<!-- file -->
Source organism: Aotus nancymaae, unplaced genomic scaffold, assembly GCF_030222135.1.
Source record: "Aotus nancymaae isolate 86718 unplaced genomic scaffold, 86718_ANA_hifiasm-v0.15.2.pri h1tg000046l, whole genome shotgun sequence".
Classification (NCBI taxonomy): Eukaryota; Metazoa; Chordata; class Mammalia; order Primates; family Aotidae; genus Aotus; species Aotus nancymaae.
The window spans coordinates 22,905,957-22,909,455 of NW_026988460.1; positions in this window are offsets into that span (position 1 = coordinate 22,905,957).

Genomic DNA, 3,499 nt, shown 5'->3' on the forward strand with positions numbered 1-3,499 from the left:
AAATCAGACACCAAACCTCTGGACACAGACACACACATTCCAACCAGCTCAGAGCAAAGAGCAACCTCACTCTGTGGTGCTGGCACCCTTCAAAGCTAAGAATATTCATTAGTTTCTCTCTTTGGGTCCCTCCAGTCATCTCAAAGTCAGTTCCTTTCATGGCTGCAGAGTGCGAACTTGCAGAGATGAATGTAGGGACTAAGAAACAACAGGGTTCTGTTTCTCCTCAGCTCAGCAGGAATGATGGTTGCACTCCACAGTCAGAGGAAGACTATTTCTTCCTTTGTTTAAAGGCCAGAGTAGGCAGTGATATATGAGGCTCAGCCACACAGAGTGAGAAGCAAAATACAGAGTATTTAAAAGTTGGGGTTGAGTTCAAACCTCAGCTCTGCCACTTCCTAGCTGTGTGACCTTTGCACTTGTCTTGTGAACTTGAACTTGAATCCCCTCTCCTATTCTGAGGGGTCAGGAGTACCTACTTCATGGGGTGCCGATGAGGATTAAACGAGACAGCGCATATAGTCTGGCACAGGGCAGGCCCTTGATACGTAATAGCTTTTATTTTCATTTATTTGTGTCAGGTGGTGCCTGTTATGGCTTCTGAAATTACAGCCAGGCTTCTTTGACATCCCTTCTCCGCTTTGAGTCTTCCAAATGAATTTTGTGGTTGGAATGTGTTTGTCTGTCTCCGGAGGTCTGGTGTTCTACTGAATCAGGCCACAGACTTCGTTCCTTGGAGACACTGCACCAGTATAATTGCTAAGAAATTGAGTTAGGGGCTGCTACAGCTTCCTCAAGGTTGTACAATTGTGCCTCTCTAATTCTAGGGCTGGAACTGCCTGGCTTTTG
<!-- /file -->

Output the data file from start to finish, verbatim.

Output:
Source organism: Aotus nancymaae, unplaced genomic scaffold, assembly GCF_030222135.1.
Source record: "Aotus nancymaae isolate 86718 unplaced genomic scaffold, 86718_ANA_hifiasm-v0.15.2.pri h1tg000046l, whole genome shotgun sequence".
Classification (NCBI taxonomy): Eukaryota; Metazoa; Chordata; class Mammalia; order Primates; family Aotidae; genus Aotus; species Aotus nancymaae.
The window spans coordinates 22,905,957-22,909,455 of NW_026988460.1; positions in this window are offsets into that span (position 1 = coordinate 22,905,957).

Genomic DNA, 3,499 nt, shown 5'->3' on the forward strand with positions numbered 1-3,499 from the left:
AAATCAGACACCAAACCTCTGGACACAGACACACACATTCCAACCAGCTCAGAGCAAAGAGCAACCTCACTCTGTGGTGCTGGCACCCTTCAAAGCTAAGAATATTCATTAGTTTCTCTCTTTGGGTCCCTCCAGTCATCTCAAAGTCAGTTCCTTTCATGGCTGCAGAGTGCGAACTTGCAGAGATGAATGTAGGGACTAAGAAACAACAGGGTTCTGTTTCTCCTCAGCTCAGCAGGAATGATGGTTGCACTCCACAGTCAGAGGAAGACTATTTCTTCCTTTGTTTAAAGGCCAGAGTAGGCAGTGATATATGAGGCTCAGCCACACAGAGTGAGAAGCAAAATACAGAGTATTTAAAAGTTGGGGTTGAGTTCAAACCTCAGCTCTGCCACTTCCTAGCTGTGTGACCTTTGCACTTGTCTTGTGAACTTGAACTTGAATCCCCTCTCCTATTCTGAGGGGTCAGGAGTACCTACTTCATGGGGTGCCGATGAGGATTAAACGAGACAGCGCATATAGTCTGGCACAGGGCAGGCCCTTGATACGTAATAGCTTTTATTTTCATTTATTTGTGTCAGGTGGTGCCTGTTATGGCTTCTGAAATTACAGCCAGGCTTCTTTGACATCCCTTCTCCGCTTTGAGTCTTCCAAATGAATTTTGTGGTTGGAATGTGTTTGTCTGTCTCCGGAGGTCTGGTGTTCTACTGAATCAGGCCACAGACTTCGTTCCTTGGAGACACTGCACCAGTATAATTGCTAAGAAATTGAGTTAGGGGCTGCTACAGCTTCCTCAAGGTTGTACAATTGTGCCTCTCTAATTCTAGGGCTGGAACTGCCTGGCTTTTG